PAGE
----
4-Ian Manook, Yeruldelgger. Mostly because I received it in a Christmas gift exchange, but I wanted some French books in this list, and I wanted to read at least one detective novel. Let’s kill an entire flock of birds with one stone, shall we?

5-Eric Flint, David Drake, The Tide of Victory. Because I read the first four books of the Belisarius series back when they were part of the Baen Free Library, and because someone can lend me books five and six.

6-Eric Flint, David Drake, The Dance of Time. Because obviously.

7-David Weber, At the Sign of Triumph. Because it’s one of the series I’m currently reading assiduously.

8-Richard Adams, Watership Down. Because I never read it and it’s been on my list of “you should read it someday” since basically forever.

9-R.A. Salvatore, Homeland. Because I’ve read more gaming fiction than I’ll ever admit to in polite company, yet I’ve never read the single one series that’s apparently any good.

10-Ian Bainks, Consider Phlebas. Because a streamer I follow keeps recommending the Culture series of books, and I want to see if it’s really worth reading or not.

First up are probably the two Belisarius books, then I’ll dive into Joyce I think. After that it’s up to chance.

Let It Be Resolved

So, time for my yearly resolutions. After all, you can’t very well fail if you don’t set yourself impossible goals, right?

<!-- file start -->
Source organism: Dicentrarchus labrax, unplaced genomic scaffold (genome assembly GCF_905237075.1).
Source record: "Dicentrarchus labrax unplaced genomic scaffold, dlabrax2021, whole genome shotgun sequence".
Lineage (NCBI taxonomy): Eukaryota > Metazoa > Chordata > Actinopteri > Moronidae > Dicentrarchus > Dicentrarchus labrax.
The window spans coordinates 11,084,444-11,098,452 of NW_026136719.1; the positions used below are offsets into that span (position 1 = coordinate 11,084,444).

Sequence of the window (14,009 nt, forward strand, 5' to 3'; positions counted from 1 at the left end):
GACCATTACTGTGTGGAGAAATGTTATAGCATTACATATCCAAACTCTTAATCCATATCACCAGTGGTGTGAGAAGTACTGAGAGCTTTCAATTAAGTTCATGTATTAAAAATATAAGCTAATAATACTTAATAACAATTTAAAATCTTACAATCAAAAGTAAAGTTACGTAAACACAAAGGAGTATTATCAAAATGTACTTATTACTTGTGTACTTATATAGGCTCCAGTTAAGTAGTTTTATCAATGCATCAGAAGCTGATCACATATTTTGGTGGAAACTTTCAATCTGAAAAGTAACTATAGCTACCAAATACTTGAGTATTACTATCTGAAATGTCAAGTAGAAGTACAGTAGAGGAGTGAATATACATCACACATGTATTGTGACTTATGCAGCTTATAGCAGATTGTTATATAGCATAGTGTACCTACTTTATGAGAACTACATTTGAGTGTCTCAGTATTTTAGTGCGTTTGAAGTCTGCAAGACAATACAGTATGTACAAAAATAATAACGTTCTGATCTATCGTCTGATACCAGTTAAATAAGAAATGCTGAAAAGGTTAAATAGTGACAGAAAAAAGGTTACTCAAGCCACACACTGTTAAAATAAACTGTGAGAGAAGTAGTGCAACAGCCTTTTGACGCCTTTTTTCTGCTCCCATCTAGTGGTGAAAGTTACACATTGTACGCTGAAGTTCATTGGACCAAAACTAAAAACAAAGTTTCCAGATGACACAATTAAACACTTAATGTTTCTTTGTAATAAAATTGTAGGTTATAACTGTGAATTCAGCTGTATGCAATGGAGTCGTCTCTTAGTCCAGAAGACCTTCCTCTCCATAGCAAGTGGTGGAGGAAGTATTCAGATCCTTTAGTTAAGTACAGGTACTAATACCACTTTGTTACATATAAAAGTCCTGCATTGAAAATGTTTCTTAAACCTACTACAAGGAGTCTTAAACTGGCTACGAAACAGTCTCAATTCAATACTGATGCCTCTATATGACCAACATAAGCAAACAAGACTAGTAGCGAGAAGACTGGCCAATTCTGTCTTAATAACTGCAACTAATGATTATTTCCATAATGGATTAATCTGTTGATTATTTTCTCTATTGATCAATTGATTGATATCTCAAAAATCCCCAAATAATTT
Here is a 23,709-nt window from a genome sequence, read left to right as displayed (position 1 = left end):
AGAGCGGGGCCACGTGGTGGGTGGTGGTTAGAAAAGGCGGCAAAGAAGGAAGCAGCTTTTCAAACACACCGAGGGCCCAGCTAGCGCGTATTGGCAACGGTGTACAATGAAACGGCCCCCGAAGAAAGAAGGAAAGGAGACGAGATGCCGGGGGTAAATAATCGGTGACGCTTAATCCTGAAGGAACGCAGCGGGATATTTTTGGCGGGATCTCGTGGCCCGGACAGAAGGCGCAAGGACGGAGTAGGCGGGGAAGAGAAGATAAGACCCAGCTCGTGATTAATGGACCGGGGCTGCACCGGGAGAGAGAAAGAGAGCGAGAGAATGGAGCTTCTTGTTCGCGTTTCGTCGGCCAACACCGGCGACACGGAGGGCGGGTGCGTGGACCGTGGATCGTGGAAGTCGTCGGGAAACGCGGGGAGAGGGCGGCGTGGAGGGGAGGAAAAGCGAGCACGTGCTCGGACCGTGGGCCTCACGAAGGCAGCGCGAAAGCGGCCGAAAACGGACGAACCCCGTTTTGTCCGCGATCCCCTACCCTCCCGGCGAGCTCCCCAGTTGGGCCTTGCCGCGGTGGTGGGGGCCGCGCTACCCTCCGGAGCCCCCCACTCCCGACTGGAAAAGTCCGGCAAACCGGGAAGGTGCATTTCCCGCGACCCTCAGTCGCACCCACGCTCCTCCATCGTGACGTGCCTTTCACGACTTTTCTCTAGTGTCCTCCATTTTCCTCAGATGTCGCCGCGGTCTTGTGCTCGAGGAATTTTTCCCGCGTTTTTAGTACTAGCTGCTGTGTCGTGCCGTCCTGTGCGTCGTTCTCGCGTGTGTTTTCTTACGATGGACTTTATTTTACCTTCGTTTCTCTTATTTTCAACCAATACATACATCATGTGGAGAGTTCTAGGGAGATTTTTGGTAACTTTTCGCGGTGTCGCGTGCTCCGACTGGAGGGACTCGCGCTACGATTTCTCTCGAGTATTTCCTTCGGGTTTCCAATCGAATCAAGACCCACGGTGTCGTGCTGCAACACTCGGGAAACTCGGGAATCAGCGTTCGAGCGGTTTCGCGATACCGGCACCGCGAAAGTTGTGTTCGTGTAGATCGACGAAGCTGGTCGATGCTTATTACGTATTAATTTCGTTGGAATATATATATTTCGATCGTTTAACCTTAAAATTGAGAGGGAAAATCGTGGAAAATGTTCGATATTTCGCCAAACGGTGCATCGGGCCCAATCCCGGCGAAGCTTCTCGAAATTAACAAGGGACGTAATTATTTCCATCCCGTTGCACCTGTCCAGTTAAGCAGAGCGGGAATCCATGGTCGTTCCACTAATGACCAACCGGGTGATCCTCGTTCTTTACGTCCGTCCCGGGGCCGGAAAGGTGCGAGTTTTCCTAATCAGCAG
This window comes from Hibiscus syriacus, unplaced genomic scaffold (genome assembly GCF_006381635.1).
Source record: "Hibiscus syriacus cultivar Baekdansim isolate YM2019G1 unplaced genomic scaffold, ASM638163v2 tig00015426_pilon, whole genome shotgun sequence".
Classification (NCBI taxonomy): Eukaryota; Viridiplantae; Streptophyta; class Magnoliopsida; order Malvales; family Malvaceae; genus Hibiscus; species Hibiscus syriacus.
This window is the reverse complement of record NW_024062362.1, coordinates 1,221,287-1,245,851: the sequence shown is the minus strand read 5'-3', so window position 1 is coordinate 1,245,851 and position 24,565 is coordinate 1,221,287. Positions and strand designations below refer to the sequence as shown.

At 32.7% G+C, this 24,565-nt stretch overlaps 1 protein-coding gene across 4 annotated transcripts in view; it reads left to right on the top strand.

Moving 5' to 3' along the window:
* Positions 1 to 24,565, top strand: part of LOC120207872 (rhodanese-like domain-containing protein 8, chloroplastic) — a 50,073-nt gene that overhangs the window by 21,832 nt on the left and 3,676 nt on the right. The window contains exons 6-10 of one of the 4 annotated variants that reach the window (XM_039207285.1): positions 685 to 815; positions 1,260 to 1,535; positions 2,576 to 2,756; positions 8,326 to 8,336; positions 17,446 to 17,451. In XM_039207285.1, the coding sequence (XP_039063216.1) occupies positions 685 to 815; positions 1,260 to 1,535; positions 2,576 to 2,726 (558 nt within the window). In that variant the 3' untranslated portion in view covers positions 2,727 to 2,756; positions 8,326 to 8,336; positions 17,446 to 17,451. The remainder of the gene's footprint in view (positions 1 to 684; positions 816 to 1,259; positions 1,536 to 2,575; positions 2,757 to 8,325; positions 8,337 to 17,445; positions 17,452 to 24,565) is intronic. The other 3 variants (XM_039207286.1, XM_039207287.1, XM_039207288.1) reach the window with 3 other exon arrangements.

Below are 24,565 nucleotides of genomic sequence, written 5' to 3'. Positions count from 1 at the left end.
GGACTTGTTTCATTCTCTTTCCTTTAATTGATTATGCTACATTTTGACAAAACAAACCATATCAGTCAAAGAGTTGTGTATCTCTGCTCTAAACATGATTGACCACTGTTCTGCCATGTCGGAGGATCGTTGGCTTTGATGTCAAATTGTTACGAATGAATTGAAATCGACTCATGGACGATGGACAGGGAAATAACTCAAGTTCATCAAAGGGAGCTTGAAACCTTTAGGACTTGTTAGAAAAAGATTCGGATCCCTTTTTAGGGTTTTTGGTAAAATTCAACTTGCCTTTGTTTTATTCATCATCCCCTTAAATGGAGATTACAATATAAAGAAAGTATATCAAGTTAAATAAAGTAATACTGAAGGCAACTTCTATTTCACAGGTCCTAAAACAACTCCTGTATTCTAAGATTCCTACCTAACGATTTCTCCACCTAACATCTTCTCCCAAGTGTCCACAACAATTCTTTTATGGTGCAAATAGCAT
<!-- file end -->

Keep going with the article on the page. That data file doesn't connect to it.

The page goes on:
Actually, joking aside, I do like setting myself goals. Well-defined, achievable goals. So, as far as writing goes, here’s what I want to accomplish this year.

1-Read ten (10) new books:

In my pre-fatherhood days, this would have been a trivial accomplishment. Nowadays… it’s daunting. But let’s make it tougher: at least two of those books have to be classics of the “books you must have read before you die” variety. I’m thinking Joyce and Proust, but we’ll see.

2-Write one blog post every week:

That’s pretty self-explanatory. Some slippage is probably inevitable, but I want to have 91 published posts by the end of the year. Yes, this post counts.

3-Be done with Book the First:

That means either finding an agent, or self-publishing the book. I have eleven more agents I want to query on my list (and I’m allowing myself a twelfth if I learn of someone I think is worth a shot.) If I find an agent, great, if not, well, the goal is to have the ebook out for next Christmas.

4-Finish and start shopping the short story I’m currently writing:

This is the next piece of writing I want to finish. I’m almost done with the first draft, and that’s really what I’m struggling to fit in my schedule. Editing can easily be done in small increments, but writing needs long stretches of free time.

5-Take this website to the next level:

This means learning WordPress better, and throwing some cash at the problem. Also, it means figuring out categories, tags, the works.

6-Finalize my plans and start work on the Next Series:

I sorta like my new project. But I need to do a lot of thinking and planning and worldbuilding for it. I want to end the year with that project well on its way.

So, that’s it for me this year. Let’s get cracking!